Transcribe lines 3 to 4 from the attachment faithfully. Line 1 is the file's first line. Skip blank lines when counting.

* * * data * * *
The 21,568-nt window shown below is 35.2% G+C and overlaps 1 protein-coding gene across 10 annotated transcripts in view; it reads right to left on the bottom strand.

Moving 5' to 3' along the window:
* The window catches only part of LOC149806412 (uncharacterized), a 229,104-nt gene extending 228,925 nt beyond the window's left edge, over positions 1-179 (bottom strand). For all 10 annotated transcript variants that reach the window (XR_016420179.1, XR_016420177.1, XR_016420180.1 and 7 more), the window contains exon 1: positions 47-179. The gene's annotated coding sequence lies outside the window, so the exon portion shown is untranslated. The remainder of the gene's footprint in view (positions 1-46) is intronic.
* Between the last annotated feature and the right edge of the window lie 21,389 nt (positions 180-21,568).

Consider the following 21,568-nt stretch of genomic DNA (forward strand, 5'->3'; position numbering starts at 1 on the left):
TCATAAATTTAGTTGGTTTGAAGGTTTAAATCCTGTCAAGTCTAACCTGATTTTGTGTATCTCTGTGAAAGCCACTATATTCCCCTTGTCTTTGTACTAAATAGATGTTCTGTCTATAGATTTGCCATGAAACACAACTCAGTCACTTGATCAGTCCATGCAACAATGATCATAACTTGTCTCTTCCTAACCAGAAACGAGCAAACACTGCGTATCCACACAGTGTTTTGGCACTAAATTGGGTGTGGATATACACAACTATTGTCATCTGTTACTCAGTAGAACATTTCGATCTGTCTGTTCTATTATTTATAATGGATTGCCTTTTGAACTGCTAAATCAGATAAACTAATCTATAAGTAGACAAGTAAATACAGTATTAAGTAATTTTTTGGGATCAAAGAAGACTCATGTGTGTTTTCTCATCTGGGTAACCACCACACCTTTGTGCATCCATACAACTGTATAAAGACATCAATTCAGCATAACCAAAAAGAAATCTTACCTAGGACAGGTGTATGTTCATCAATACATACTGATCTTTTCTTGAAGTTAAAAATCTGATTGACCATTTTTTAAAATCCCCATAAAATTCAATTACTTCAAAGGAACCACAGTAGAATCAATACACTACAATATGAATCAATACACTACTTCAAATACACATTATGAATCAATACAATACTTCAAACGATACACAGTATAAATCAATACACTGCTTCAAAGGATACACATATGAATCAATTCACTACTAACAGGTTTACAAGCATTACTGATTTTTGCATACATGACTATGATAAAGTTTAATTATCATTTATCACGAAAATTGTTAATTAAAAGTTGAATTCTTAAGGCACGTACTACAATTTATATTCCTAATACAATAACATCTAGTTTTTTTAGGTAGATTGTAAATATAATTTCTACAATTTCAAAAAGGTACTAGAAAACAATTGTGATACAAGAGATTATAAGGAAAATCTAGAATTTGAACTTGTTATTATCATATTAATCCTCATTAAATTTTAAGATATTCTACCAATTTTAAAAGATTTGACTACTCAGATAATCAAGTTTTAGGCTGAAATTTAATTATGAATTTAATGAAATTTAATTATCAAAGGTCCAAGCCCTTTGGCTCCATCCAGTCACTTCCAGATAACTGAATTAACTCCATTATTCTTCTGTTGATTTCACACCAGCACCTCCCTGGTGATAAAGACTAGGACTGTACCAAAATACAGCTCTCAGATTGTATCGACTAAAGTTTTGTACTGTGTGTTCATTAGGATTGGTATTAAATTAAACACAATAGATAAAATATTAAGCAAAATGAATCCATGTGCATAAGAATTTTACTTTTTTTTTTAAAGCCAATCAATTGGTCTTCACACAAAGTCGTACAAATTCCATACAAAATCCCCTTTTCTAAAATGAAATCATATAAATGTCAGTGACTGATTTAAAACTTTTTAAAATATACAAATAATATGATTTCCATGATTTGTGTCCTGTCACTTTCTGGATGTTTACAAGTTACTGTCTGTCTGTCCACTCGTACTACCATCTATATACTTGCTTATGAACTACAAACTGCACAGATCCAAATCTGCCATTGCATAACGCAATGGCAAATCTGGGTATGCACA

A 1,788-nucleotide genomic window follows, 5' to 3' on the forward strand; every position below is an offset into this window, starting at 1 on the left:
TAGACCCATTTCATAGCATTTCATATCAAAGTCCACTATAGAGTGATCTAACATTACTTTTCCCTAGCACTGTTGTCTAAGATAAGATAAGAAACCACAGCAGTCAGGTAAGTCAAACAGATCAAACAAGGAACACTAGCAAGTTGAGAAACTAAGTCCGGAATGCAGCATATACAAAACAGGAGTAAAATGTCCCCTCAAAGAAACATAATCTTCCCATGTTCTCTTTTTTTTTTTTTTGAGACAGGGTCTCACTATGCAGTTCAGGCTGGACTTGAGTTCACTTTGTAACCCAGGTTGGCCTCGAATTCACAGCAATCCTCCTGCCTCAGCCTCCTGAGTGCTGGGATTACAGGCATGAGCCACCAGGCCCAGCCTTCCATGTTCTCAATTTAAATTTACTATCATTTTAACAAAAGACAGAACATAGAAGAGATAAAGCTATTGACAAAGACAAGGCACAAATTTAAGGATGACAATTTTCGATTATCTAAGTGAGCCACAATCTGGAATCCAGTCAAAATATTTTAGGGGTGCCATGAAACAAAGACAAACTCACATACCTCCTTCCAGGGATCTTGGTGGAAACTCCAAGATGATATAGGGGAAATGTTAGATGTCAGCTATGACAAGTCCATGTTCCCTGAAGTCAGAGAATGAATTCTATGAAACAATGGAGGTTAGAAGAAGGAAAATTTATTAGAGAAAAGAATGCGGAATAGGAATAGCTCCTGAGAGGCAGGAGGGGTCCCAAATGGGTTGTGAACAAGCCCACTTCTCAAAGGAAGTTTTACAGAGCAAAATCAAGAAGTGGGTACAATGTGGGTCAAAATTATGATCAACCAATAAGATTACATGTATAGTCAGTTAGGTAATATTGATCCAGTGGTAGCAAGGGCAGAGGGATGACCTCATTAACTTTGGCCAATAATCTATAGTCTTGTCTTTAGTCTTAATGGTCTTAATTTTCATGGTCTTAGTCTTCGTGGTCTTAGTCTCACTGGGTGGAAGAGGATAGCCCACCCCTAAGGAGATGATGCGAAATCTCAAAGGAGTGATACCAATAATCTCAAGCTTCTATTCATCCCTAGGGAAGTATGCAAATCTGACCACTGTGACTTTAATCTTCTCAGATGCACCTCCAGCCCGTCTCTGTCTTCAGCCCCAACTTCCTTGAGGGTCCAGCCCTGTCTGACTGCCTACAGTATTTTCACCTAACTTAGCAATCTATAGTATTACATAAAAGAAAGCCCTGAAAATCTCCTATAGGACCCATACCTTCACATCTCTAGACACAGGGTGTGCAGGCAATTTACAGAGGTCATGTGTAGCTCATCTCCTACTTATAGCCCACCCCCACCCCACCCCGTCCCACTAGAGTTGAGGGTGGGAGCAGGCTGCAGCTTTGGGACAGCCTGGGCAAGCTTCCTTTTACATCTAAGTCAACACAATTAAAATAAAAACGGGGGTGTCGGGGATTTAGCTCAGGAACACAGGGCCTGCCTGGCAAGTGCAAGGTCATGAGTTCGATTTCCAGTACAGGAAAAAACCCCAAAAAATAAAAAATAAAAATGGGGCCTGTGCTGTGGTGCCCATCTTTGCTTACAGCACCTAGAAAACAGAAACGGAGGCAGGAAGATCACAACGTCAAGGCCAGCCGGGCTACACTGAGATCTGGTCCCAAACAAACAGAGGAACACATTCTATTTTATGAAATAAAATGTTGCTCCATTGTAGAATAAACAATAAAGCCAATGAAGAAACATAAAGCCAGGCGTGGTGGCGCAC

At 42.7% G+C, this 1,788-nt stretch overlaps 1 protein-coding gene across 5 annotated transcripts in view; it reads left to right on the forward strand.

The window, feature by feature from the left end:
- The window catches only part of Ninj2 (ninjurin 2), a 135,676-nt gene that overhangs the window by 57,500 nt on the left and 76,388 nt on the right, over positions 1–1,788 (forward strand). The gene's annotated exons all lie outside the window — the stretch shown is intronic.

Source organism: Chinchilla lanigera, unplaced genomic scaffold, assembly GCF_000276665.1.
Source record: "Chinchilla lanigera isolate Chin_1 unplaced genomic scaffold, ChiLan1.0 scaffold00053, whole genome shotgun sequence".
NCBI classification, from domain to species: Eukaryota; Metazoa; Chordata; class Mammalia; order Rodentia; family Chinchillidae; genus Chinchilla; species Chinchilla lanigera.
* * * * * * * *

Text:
* The window catches only part of LOC149806412 (uncharacterized), a 229,104-nt gene extending 228,925 nt beyond the window's left edge, over positions 1-179 (bottom strand). For all 10 annotated transcript variants that reach the window (XR_016420179.1, XR_016420177.1, XR_016420180.1 and 7 more), the window contains exon 1: positions 47-179. The gene's annotated coding sequence lies outside the window, so the exon portion shown is untranslated. The remainder of the gene's footprint in view (positions 1-46) is intronic.
* Between the last annotated feature and the right edge of the window lie 21,389 nt (positions 180-21,568).